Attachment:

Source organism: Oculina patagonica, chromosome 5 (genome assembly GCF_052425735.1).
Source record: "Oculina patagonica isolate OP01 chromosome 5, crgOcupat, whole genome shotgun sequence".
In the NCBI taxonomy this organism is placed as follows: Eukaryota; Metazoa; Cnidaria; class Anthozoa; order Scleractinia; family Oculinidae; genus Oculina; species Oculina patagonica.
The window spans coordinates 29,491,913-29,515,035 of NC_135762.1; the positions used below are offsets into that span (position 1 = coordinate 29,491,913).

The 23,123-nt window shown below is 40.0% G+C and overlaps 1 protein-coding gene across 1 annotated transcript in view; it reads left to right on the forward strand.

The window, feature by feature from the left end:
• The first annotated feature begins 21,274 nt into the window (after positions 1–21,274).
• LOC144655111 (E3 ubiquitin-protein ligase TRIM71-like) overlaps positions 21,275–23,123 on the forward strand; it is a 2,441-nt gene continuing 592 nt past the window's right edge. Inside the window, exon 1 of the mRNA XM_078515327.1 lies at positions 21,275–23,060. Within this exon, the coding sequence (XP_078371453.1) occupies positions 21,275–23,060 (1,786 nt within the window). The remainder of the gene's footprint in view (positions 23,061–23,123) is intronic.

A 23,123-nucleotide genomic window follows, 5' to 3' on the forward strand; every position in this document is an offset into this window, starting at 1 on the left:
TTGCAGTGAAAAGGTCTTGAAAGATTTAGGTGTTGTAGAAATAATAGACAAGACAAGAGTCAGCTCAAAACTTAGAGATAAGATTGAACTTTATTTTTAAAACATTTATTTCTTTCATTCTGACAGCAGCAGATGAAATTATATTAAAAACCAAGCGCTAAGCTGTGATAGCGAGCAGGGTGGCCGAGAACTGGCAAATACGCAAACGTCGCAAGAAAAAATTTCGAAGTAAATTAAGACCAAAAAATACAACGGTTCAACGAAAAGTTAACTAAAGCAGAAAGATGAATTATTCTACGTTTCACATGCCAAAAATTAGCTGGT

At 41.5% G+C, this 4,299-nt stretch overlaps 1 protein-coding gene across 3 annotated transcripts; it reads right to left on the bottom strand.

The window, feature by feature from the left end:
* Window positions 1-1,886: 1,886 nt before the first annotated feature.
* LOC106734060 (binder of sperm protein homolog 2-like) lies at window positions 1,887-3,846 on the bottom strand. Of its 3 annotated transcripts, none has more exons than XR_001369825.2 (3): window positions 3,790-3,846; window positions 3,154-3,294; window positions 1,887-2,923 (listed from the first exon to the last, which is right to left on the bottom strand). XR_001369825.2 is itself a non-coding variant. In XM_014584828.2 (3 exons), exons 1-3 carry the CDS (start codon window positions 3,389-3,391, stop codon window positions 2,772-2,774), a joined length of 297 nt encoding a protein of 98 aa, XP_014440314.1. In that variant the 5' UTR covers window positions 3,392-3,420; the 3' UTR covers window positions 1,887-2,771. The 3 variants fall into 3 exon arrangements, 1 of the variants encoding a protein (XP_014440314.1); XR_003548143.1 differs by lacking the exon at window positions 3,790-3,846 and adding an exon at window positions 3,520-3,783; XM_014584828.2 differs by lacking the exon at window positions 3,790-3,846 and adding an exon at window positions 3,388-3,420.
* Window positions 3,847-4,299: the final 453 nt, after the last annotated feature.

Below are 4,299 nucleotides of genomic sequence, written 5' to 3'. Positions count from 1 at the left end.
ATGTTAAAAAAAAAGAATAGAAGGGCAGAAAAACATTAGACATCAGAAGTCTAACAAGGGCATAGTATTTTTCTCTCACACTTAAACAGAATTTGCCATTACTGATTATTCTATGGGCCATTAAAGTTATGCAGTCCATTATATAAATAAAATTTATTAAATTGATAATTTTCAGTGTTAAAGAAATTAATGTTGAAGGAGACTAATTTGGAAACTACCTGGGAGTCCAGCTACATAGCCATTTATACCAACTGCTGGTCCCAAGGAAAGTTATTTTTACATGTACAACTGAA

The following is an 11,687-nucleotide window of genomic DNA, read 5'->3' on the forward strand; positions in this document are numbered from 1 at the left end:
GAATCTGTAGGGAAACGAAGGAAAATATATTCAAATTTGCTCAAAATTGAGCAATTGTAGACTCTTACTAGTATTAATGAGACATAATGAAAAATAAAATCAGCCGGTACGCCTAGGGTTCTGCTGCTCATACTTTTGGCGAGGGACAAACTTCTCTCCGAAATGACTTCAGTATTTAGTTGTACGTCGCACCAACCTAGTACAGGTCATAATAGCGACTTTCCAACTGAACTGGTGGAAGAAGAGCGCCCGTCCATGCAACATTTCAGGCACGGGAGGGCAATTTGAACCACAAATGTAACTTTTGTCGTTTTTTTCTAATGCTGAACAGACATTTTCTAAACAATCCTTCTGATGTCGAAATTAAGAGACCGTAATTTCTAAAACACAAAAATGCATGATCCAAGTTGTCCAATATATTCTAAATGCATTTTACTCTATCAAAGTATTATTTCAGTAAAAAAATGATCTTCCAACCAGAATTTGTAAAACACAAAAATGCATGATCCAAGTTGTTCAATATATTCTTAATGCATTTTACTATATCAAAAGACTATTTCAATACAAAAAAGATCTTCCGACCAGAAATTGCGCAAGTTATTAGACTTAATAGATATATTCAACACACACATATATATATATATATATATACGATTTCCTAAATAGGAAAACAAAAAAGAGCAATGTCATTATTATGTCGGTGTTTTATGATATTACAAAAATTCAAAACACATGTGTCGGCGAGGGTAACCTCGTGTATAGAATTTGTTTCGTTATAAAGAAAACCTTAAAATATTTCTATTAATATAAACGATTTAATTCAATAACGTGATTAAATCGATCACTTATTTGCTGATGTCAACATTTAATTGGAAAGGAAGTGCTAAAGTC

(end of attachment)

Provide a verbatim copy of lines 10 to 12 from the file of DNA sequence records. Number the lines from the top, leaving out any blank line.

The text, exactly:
TTGCAGTGAAAAGGTCTTGAAAGATTTAGGTGTTGTAGAAATAATAGACAAGACAAGAGTCAGCTCAAAACTTAGAGATAAGATTGAACTTTATTTTTAAAACATTTATTTCTTTCATTCTGACAGCAGCAGATGAAATTATATTAAAAACCAAGCGCTAAGCTGTGATAGCGAGCAGGGTGGCCGAGAACTGGCAAATACGCAAACGTCGCAAGAAAAAATTTCGAAGTAAATTAAGACCAAAAAATACAACGGTTCAACGAAAAGTTAACTAAAGCAGAAAGATGAATTATTCTACGTTTCACATGCCAAAAATTAGCTGGT

At 41.5% G+C, this 4,299-nt stretch overlaps 1 protein-coding gene across 3 annotated transcripts; it reads right to left on the bottom strand.

The window, feature by feature from the left end: